Pace Galleries

Xiao Yu

Xiao Yu: Translocation

Xiao Yu, Translocation No. 17, 2017. Sculpture, Bamboo, 240 cm x 993 cm x 73 cm.

Xiao Yu, Translocation No. 17, 2017. Sculpture, Bamboo, 240 cm x 993 cm x 73 cm.

Xiao Yu, Translocation No. 20, 2017. Sculpture, Bamboo, 570 cm x 430 cm x 430 cm.

Xiao Yu, Translocation No. 20, 2017. Sculpture, Bamboo, 570 cm x 430 cm x 430 cm.

Xiao Yu, Translocation 0D, 2018. Sculpture, Bronze, 172 cm x 192 cm x 155 cm.

Xiao Yu, Translocation 0D, 2018. Sculpture, Bronze, 172 cm x 192 cm x 155 cm.

Xiao Yu, Translocation 0B (detail), 2018 . Sculpture, Bronze.

Xiao Yu, Translocation 0B (detail), 2018 . Sculpture, Bronze.

Xiao Yu, Translocation No. 18, 2017. Sculpture, Bamboos, Rebar, Cement, 200 cm x 85 cm x 70 cm.

Xiao Yu, Translocation No. 18, 2017. Sculpture, Bamboos, Rebar, Cement, 200 cm x 85 cm x 70 cm.
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About Xiao Yu

Xiao Yu (b. 1965, Inner Mongolia) graduated from the Mural Painting Department at the Central Academy of Fine Arts in 1989 and now lives and works in Beijing. He was invited to participate in international exhibitions including La Biennale di Venezia, Lyon Biennial of Contemporary Art, Shanghai Biennale and Guangzhou Triennial including the Offsite Project at the Royal College of Art in London. He has exhibited works at Centre Pompidou, Fukuoka Asian Art Museum Japan, Seoul Art Museum, Bern Art Museum Switzerland, NAMOC, Shanghai Art Museum, Guangdong Art Museum, Ullens Center for Contemporary Art (UCCA), Pace Beijing and other eminent exhibition spaces. He was awarded the Chinese Contemporary Art Award (CCAA) in 2000.

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Press Release

  • Xiao Yu: Translocation

    2018.03.16 - 2018.04.28

    Pace Gallery is pleased to present Xiao Yu’s new solo exhibition, Xiao Yu: Translocation in Beijing, featuring a series of the artist’s latest works. The opening reception will be held on Friday, March 16, from 4 to 6 pm, and the exhibition will be on view through April 28.

    As one of the most important conceptual artists in China, Xiao Yu touches on issues of the human condition in contemporary society, using rich visual forms to explore the expressive potential of artistic language. This exhibition continues a creative shift the artist has been undergoing since 2010, that has taken him from intellectual thinking to a more intuitional, and bodily aesthetic experience. The latter is a hidden thread in the artist’s nearly thirty years of his career, but it also reveals the artist’s true creative intent, which is to find a new vocabulary that will allow contemporary art forms to transcend their specific cultural context. For his previous work, Ground (2014,Beijing/2017, Istanbul), the artist chose “cultivating,” the most fundamental and productive labor of human civilization, lending the work a precious openness not limited by any regional cultural differences. On the other hand, bamboo, the artist’s main working material in recent years, is doubtless an even more ambitious choice: this plant of powerful and aesthetic character has long been recognized as a spiritual symbol of Eastern civilization. The artist's primary aim now is to liberate this material from its fixed cultural implications, and to bestow it with a completely new contemporary way of seeing.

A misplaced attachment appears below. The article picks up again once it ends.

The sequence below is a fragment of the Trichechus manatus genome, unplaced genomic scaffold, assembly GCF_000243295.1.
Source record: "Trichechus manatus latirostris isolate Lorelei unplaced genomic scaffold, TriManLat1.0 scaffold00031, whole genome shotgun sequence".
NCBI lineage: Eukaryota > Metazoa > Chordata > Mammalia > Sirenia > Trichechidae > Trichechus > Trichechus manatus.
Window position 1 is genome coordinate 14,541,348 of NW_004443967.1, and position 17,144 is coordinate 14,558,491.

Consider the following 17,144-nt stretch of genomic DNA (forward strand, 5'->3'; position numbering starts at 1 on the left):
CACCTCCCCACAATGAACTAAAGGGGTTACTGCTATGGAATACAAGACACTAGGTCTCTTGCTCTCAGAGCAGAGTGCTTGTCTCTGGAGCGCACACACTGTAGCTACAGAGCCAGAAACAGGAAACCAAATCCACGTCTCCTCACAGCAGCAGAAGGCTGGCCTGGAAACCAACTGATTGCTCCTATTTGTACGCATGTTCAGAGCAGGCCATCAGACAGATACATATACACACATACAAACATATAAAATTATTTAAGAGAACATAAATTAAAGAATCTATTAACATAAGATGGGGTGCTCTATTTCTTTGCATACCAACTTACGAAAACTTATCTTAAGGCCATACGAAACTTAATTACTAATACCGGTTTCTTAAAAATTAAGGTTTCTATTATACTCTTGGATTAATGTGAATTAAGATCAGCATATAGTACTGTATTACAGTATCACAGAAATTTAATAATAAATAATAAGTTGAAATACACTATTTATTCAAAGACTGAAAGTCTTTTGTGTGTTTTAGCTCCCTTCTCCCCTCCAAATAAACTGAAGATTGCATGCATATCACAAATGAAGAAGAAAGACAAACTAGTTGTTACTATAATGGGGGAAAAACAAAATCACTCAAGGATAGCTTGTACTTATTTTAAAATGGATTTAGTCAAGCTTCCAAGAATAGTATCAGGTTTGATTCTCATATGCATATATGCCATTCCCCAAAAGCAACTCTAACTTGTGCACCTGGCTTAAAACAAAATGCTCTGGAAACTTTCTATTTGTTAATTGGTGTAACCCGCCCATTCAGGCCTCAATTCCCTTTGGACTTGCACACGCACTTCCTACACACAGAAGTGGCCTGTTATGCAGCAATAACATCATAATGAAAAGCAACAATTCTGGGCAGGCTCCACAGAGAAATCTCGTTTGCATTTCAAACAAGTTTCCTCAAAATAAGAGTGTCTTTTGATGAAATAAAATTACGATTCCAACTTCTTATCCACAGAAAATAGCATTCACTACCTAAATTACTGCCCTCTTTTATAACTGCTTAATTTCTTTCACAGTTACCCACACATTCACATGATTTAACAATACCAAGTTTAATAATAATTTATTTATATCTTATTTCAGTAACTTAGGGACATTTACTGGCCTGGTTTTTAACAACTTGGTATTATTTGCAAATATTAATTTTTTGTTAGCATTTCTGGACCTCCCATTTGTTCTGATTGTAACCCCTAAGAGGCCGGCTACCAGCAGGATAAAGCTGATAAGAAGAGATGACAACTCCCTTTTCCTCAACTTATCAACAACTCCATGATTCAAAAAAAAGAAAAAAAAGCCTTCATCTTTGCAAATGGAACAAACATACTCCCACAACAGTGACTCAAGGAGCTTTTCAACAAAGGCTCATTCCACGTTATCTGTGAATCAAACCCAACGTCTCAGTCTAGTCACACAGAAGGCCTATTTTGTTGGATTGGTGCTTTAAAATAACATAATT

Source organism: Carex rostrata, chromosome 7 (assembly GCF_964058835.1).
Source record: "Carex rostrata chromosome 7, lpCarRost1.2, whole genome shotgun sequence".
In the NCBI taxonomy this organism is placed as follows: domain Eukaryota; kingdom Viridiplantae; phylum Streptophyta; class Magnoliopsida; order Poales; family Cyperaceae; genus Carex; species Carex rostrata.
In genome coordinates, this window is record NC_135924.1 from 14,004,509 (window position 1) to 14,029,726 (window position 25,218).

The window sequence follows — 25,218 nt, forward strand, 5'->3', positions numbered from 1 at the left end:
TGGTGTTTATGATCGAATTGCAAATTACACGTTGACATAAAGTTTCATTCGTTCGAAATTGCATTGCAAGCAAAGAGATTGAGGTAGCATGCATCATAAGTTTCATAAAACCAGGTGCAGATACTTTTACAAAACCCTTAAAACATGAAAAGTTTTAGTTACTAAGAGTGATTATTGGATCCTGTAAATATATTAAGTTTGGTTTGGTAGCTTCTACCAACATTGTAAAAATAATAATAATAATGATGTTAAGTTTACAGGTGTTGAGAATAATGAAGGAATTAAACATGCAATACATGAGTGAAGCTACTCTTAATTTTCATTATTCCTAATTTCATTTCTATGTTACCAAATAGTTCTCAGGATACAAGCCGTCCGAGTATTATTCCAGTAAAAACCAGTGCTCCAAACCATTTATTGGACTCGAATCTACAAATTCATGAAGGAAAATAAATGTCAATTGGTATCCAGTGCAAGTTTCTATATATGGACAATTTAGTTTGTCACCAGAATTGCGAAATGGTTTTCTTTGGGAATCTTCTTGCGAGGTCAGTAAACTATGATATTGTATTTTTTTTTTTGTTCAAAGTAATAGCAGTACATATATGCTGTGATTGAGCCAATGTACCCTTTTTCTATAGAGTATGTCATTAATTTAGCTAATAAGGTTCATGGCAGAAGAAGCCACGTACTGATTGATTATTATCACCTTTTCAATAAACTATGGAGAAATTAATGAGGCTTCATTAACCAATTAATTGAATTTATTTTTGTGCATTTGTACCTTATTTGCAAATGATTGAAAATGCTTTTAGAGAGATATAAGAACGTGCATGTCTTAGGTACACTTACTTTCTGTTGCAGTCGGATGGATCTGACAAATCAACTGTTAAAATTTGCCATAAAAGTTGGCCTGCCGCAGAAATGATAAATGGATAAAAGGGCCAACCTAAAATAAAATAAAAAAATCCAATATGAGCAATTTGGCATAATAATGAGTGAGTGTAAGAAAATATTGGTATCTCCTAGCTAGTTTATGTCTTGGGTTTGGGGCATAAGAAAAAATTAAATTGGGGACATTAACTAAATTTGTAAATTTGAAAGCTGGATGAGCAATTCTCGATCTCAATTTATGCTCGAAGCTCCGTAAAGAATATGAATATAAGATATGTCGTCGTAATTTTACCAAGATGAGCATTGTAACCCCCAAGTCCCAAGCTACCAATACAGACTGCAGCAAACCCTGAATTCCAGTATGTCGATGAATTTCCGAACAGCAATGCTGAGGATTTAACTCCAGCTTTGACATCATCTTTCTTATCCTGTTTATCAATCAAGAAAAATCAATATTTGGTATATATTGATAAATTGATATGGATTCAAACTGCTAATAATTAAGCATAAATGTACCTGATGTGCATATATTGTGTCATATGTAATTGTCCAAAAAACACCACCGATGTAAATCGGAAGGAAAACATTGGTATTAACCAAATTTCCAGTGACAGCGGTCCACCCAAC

To begin with the hanging bamboo installation, the audience is invited to a scene of reconfigured meaning. These tall and straight plants, which were originally gentlemen alike, were cut, twisted, and flipped repeatedly over the past few years. They then reappeared in unfamiliar forms, covering and replacing the existing visual imagination of the bamboo as a traditional symbol. In the new works of 2018, the artist started the second reconfiguration with purer visual experiments: by replacing all the material with bronze, the artist even removed the physical existence of bamboo from the work. The visual form of bamboo is presented in a more precise way. In a sense, the fine-cut bamboo is a projection of the artist himself. Here, the symbolic importance of the material has not been completely diminished. It is no longer literary or moral, but sensory and experiential. The former emphasizes consensus, while the latter is individual and open. For the creator and the viewer, what’s really significant is the bamboo itself, and the excess cultural narratives are only interfering the genuine communication. In the end, the viewer relies on the body and instinct, which is enough to discover the eternal, essential and aesthetic joy behind the somewhat unfamiliar form of the artwork.

    Xiao Yu (b. 1965, Inner Mongolia) graduated from the Mural Painting Department at the Central Academy of Fine Arts in 1989 and now lives and works in Beijing. Since 1990s he has engaged in contemporary art creation and was awarded the Chinese Contemporary Art Award (CCAA) in 2000. In 2001, he participated in the 49th Theme Exhibition of Venice Biennale “Plateau of Humankind”, curated by Harald Szeemann, presenting his most controversial work. He was invited to participate in international exhibitions including Lyon Biennale of Contemporary Art, Shanghai Biennale and Guangzhou Triennial and the Offsite Project at the Royal College of Art in London. His works have been exhibited at the Centre Pompidou, the Groningen Museum, Graz Art Museum, Fukuoka Asian Art Museum, Seoul Art Museum, Bern Art Museum Switzerland, the Museum Tinguely in Basel, the Royal College of Art in London, the National Art Museum of China, Shanghai Art Museum, Guangdong Art Museum, the Ullens Center for Contemporary Art, and other eminent exhibition spaces. Xiao Yu joined the Pace Gallery in 2014.

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